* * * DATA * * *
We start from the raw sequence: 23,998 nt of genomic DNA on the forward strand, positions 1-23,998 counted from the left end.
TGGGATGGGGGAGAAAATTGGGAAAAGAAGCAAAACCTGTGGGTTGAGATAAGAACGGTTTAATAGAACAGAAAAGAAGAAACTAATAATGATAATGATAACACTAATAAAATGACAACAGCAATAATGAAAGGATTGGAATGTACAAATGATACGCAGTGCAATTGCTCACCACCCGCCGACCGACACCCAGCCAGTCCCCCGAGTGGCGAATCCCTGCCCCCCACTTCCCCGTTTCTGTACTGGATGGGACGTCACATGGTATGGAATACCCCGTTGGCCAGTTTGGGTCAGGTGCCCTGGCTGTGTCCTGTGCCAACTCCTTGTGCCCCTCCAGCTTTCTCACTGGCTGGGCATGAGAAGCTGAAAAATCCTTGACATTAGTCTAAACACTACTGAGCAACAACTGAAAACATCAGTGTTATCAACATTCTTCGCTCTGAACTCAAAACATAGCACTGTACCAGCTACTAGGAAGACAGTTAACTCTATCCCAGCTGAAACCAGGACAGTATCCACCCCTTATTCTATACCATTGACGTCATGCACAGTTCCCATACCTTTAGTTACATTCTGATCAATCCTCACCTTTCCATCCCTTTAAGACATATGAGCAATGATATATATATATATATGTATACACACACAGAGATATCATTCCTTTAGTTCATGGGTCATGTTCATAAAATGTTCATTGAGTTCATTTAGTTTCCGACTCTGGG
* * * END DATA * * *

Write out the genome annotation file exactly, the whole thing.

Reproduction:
We start from the raw sequence: 23,998 nt of genomic DNA on the forward strand, positions 1-23,998 counted from the left end.
TGGGATGGGGGAGAAAATTGGGAAAAGAAGCAAAACCTGTGGGTTGAGATAAGAACGGTTTAATAGAACAGAAAAGAAGAAACTAATAATGATAATGATAACACTAATAAAATGACAACAGCAATAATGAAAGGATTGGAATGTACAAATGATACGCAGTGCAATTGCTCACCACCCGCCGACCGACACCCAGCCAGTCCCCCGAGTGGCGAATCCCTGCCCCCCACTTCCCCGTTTCTGTACTGGATGGGACGTCACATGGTATGGAATACCCCGTTGGCCAGTTTGGGTCAGGTGCCCTGGCTGTGTCCTGTGCCAACTCCTTGTGCCCCTCCAGCTTTCTCACTGGCTGGGCATGAGAAGCTGAAAAATCCTTGACATTAGTCTAAACACTACTGAGCAACAACTGAAAACATCAGTGTTATCAACATTCTTCGCTCTGAACTCAAAACATAGCACTGTACCAGCTACTAGGAAGACAGTTAACTCTATCCCAGCTGAAACCAGGACAGTATCCACCCCTTATTCTATACCATTGACGTCATGCACAGTTCCCATACCTTTAGTTACATTCTGATCAATCCTCACCTTTCCATCCCTTTAAGACATATGAGCAATGATATATATATATATATGTATACACACACAGAGATATCATTCCTTTAGTTCATGGGTCATGTTCATAAAATGTTCATTGAGTTCATTTAGTTTCCGACTCTGGG